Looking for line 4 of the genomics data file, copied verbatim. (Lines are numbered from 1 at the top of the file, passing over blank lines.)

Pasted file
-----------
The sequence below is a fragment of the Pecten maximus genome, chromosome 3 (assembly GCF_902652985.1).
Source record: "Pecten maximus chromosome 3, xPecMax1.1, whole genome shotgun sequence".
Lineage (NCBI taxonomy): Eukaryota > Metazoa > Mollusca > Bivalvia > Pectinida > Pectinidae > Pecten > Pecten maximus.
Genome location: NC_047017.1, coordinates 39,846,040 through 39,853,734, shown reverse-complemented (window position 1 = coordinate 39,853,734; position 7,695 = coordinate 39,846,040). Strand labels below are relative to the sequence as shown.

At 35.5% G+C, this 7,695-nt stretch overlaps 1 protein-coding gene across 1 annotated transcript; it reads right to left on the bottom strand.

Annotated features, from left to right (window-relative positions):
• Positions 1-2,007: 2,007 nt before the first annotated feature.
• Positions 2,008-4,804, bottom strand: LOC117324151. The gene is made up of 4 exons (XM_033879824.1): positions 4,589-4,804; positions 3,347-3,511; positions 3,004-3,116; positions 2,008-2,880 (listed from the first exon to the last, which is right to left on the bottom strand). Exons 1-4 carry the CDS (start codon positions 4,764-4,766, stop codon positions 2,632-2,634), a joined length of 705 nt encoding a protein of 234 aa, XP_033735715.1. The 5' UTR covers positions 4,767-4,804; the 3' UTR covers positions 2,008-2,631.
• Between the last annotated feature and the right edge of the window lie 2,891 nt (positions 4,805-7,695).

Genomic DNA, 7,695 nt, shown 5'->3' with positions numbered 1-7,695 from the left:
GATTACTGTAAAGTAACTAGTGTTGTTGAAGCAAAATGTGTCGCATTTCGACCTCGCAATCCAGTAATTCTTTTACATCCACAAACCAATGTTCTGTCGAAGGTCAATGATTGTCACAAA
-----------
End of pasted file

Genome location: NC_047017.1, coordinates 39,846,040 through 39,853,734, shown reverse-complemented (window position 1 = coordinate 39,853,734; position 7,695 = coordinate 39,846,040). Strand labels below are relative to the sequence as shown.